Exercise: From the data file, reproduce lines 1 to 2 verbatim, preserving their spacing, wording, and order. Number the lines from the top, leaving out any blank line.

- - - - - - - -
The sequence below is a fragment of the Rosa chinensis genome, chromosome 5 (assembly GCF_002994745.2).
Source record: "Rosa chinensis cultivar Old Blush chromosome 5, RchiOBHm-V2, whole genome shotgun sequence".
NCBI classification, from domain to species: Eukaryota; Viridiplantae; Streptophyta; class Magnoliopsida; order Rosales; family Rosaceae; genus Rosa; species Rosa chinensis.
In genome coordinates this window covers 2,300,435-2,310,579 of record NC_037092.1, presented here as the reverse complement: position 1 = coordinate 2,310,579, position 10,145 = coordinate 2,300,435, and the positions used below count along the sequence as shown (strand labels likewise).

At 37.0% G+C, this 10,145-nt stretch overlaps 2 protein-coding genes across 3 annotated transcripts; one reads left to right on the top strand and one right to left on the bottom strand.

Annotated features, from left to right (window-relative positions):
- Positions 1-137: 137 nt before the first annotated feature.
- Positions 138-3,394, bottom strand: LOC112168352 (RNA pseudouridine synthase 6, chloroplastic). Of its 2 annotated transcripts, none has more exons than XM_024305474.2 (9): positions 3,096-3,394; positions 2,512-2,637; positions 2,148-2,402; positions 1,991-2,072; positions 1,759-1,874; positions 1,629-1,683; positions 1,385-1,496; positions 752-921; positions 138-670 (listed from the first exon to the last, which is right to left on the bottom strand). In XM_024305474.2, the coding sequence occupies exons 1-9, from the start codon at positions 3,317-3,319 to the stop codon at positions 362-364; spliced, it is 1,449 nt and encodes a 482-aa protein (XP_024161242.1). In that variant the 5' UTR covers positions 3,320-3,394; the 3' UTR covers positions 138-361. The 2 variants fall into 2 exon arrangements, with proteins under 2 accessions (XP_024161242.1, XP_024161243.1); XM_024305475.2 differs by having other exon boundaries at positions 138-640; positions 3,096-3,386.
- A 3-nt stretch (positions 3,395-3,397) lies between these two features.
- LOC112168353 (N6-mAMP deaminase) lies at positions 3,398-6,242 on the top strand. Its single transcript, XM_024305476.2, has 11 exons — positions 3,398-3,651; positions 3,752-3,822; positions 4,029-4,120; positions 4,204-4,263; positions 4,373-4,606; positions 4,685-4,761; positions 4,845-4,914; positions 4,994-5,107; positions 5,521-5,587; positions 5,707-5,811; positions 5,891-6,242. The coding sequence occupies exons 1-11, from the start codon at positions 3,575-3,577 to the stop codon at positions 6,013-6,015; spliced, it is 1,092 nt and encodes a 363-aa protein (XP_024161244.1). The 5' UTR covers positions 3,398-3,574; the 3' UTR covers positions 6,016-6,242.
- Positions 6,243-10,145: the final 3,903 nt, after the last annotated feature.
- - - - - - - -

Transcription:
The sequence below is a fragment of the Rosa chinensis genome, chromosome 5 (assembly GCF_002994745.2).
Source record: "Rosa chinensis cultivar Old Blush chromosome 5, RchiOBHm-V2, whole genome shotgun sequence".